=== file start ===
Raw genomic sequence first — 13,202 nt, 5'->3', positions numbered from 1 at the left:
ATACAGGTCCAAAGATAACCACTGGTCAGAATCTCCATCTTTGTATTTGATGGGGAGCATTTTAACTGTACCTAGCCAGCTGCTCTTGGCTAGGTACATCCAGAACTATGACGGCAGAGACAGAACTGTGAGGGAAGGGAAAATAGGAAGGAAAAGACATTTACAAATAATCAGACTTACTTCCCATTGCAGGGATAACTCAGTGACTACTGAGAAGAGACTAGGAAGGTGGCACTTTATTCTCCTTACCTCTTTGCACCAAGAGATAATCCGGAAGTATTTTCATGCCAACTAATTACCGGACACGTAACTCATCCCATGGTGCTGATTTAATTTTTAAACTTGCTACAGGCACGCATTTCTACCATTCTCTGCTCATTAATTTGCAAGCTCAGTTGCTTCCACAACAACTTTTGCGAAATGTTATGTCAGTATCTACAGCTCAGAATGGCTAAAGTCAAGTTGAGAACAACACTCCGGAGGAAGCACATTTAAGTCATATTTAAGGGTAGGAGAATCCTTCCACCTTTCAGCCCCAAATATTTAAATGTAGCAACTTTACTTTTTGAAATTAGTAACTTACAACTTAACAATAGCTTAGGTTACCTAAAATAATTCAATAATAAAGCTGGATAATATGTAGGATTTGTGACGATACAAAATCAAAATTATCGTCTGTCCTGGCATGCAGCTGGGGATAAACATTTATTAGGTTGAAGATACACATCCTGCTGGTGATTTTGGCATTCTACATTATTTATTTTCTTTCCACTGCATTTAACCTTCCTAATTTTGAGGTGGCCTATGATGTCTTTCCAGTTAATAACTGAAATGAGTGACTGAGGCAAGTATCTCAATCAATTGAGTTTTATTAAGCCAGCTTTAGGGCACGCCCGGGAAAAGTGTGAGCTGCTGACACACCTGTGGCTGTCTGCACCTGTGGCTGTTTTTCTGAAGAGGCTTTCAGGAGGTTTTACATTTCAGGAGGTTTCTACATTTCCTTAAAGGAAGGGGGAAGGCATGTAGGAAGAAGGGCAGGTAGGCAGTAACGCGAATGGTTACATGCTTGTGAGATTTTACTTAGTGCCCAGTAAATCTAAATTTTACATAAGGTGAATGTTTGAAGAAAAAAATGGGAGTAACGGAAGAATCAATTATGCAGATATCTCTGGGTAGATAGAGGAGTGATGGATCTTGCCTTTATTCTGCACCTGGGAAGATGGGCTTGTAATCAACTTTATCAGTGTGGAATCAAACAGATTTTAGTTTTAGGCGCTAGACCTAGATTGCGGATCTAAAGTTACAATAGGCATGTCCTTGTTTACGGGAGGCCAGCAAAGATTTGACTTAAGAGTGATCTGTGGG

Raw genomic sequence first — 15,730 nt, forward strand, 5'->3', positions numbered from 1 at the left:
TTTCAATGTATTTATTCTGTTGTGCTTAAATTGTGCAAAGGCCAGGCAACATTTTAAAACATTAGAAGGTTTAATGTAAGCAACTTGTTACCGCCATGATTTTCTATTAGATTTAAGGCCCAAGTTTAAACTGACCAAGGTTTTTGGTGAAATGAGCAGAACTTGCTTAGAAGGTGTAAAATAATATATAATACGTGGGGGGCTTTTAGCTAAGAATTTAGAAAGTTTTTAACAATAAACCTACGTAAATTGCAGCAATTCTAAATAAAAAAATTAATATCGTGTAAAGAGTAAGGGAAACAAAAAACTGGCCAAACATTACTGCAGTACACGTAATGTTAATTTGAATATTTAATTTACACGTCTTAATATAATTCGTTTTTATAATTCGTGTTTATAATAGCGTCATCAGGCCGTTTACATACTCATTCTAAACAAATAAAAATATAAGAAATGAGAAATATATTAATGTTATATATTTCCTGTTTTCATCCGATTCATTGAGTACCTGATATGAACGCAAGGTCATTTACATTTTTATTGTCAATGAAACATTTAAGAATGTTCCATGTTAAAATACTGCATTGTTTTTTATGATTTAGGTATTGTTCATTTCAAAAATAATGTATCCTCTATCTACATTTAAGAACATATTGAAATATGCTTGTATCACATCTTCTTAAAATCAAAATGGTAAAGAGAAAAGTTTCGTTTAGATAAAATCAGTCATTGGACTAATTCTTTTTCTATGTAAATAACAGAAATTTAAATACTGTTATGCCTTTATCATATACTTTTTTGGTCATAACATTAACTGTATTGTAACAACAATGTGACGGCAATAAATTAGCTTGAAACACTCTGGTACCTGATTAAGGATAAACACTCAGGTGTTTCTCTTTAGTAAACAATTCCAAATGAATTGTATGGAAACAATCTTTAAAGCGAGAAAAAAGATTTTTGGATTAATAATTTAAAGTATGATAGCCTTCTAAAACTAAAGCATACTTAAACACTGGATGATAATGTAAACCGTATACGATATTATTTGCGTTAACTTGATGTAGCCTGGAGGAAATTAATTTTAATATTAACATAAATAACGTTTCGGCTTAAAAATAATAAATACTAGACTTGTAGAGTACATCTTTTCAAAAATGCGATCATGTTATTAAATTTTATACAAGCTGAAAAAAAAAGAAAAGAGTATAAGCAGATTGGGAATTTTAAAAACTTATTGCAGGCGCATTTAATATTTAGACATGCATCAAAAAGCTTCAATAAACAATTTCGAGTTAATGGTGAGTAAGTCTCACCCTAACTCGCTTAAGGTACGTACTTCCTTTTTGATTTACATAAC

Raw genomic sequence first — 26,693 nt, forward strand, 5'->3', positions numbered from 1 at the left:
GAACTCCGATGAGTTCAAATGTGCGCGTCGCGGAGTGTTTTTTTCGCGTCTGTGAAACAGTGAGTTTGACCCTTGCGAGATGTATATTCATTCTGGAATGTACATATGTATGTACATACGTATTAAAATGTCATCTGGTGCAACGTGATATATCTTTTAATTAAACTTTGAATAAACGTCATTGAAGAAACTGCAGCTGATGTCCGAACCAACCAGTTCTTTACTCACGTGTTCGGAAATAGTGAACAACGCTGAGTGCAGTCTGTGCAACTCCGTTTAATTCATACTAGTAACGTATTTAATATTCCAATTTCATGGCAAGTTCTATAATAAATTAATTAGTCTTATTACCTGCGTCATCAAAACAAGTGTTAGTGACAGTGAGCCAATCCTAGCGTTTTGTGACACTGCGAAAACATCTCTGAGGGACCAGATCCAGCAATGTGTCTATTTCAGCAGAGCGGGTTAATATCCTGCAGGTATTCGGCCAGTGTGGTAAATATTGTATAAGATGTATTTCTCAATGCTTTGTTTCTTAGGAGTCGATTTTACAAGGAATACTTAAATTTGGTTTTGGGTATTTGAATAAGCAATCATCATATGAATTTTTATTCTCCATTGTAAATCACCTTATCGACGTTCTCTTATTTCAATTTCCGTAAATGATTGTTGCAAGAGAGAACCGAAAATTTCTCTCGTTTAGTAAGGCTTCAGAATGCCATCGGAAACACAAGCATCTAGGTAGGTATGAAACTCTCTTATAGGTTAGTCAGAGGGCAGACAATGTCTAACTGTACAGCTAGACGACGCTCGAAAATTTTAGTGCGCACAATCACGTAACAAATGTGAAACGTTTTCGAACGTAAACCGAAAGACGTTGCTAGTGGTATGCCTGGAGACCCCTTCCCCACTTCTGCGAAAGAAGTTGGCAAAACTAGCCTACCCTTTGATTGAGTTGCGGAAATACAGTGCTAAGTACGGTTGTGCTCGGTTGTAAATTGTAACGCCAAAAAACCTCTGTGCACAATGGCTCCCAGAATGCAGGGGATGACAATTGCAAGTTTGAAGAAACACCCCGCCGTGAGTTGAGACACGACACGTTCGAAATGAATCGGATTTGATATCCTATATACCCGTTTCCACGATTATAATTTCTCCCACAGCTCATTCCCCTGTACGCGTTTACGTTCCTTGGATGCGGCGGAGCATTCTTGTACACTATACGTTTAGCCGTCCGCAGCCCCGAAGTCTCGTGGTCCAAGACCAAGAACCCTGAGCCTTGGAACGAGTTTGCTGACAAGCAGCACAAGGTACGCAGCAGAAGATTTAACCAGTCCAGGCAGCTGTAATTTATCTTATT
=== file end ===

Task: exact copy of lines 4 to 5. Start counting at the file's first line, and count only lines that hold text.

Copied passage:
TTTCAATGTATTTATTCTGTTGTGCTTAAATTGTGCAAAGGCCAGGCAACATTTTAAAACATTAGAAGGTTTAATGTAAGCAACTTGTTACCGCCATGATTTTCTATTAGATTTAAGGCCCAAGTTTAAACTGACCAAGGTTTTTGGTGAAATGAGCAGAACTTGCTTAGAAGGTGTAAAATAATATATAATACGTGGGGGGCTTTTAGCTAAGAATTTAGAAAGTTTTTAACAATAAACCTACGTAAATTGCAGCAATTCTAAATAAAAAAATTAATATCGTGTAAAGAGTAAGGGAAACAAAAAACTGGCCAAACATTACTGCAGTACACGTAATGTTAATTTGAATATTTAATTTACACGTCTTAATATAATTCGTTTTTATAATTCGTGTTTATAATAGCGTCATCAGGCCGTTTACATACTCATTCTAAACAAATAAAAATATAAGAAATGAGAAATATATTAATGTTATATATTTCCTGTTTTCATCCGATTCATTGAGTACCTGATATGAACGCAAGGTCATTTACATTTTTATTGTCAATGAAACATTTAAGAATGTTCCATGTTAAAATACTGCATTGTTTTTTATGATTTAGGTATTGTTCATTTCAAAAATAATGTATCCTCTATCTACATTTAAGAACATATTGAAATATGCTTGTATCACATCTTCTTAAAATCAAAATGGTAAAGAGAAAAGTTTCGTTTAGATAAAATCAGTCATTGGACTAATTCTTTTTCTATGTAAATAACAGAAATTTAAATACTGTTATGCCTTTATCATATACTTTTTTGGTCATAACATTAACTGTATTGTAACAACAATGTGACGGCAATAAATTAGCTTGAAACACTCTGGTACCTGATTAAGGATAAACACTCAGGTGTTTCTCTTTAGTAAACAATTCCAAATGAATTGTATGGAAACAATCTTTAAAGCGAGAAAAAAGATTTTTGGATTAATAATTTAAAGTATGATAGCCTTCTAAAACTAAAGCATACTTAAACACTGGATGATAATGTAAACCGTATACGATATTATTTGCGTTAACTTGATGTAGCCTGGAGGAAATTAATTTTAATATTAACATAAATAACGTTTCGGCTTAAAAATAATAAATACTAGACTTGTAGAGTACATCTTTTCAAAAATGCGATCATGTTATTAAATTTTATACAAGCTGAAAAAAAAAGAAAAGAGTATAAGCAGATTGGGAATTTTAAAAACTTATTGCAGGCGCATTTAATATTTAGACATGCATCAAAAAGCTTCAATAAACAATTTCGAGTTAATGGTGAGTAAGTCTCACCCTAACTCGCTTAAGGTACGTACTTCCTTTTTGATTTACATAAC

Raw genomic sequence first — 26,693 nt, forward strand, 5'->3', positions numbered from 1 at the left: